Maybe there is another team that later needs to maintain the code, so it may not be the best idea to use the ‘new kid on the block’ tool to create the application. The other developers potentially don’t know it and have a harder time doing their job.
Your implemented error notifications are really great for you as a developer but are they also that great for your customer base which doesn’t have a technical background?
Always remember, who your users are and what their level of expertise is. Think about, what role does this feature play in the business context and for your company. Never get lost in the daily chaos and lose the long-term goals and intentions out of sight.
Bonus tip: You can much easier prioritize and make better decisions when you keep the bigger picture in your mind. That helps also to improve your code as the best code is the one you don’t need to write.
Gain domain expertise
Let me tell you a story. I worked for a subsidiary of a big German car manufacturer. I was just starting as a working student and had a talk with some of my junior dev colleagues. I asked them if they specifically tried to gain knowledge in the car industry. They said, that they are more focused on the programming industry and they told me of a guy working for the company who knew nearly every detail about every car the company produced and he was pretty familiar with how the different parts of a car work together. He told them:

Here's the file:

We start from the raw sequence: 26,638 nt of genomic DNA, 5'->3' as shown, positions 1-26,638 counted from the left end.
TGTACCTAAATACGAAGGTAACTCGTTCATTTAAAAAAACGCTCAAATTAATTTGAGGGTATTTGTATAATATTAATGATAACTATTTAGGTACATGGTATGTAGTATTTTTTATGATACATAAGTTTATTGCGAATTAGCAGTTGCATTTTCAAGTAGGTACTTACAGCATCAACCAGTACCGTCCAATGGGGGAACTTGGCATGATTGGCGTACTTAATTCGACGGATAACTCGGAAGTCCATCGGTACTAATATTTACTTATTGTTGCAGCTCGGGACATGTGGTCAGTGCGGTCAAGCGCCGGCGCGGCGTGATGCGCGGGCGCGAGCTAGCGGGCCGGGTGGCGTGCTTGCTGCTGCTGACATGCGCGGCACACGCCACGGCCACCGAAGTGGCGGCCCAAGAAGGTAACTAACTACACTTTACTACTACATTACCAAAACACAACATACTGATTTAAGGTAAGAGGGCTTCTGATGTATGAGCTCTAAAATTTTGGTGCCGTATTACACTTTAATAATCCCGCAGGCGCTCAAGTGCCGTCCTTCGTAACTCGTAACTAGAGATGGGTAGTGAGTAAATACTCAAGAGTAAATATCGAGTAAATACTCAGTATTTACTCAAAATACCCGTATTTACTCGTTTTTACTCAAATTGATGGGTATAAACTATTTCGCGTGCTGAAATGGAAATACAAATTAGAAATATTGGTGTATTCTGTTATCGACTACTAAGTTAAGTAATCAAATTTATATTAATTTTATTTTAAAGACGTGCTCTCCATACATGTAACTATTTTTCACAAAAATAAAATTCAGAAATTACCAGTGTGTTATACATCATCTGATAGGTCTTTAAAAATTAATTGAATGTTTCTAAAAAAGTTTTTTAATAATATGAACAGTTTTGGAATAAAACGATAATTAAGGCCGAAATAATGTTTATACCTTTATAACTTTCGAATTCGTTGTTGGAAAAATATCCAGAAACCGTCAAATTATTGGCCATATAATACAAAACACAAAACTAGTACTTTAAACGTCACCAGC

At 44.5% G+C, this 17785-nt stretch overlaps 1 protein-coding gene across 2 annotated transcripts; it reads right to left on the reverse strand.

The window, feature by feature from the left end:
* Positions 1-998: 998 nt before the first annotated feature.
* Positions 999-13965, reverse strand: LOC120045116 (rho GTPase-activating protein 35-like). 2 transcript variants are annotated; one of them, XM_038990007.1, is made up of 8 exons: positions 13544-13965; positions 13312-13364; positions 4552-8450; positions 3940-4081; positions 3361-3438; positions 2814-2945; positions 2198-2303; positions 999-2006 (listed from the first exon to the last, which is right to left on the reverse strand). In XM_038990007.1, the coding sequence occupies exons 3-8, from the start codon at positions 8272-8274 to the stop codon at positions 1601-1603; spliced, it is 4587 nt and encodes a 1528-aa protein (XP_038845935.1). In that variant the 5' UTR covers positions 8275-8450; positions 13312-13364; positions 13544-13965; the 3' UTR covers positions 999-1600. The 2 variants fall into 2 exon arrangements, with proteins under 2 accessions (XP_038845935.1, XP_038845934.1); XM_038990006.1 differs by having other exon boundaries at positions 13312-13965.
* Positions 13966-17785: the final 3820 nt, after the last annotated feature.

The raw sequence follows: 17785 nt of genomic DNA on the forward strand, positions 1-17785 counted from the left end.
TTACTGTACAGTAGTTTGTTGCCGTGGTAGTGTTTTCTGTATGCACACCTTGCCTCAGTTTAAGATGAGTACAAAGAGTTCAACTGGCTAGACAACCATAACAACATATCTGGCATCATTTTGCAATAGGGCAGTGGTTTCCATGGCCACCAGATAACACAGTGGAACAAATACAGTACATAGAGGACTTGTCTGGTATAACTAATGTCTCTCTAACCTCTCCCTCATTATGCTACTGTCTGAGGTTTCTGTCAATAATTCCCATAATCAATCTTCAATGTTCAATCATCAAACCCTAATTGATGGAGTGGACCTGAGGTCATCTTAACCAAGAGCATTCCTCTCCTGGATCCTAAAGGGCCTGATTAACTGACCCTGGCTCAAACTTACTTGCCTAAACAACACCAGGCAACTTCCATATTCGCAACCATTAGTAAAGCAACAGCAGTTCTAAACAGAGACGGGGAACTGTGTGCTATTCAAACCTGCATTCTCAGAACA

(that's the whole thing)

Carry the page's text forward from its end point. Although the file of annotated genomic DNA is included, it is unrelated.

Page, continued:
“How can you work for this company when you don’t know the products or how they work?!?”
We had a laugh. Oh lord, were we naïve!
He was completely right and he was behaving like a professional while we were amateurs.
Yes, you are a software developer but ultimately you are a problem solver.
How can you solve problems when you don’t know what they are about? How can you detect falsy requirements for a story when you have no clue about the domain you’re working in?
You don’t have to become the most knowledgeable person in this field. After all, you have to maintain your rock-solid technical knowledge. But you should be able to talk easily about the industry and the context in which your company is operating, and find errors in requirements most of the time.
You can easily get started by reading a book or two about your industry. Try to read articles about it quite regularly. Additionally, speak to domain experts during lunch at least once a month.
Believe me, this is a highly underrated skill that can really make the difference between a good and a great developer. It also helps in seeing the bigger picture which we already looked at.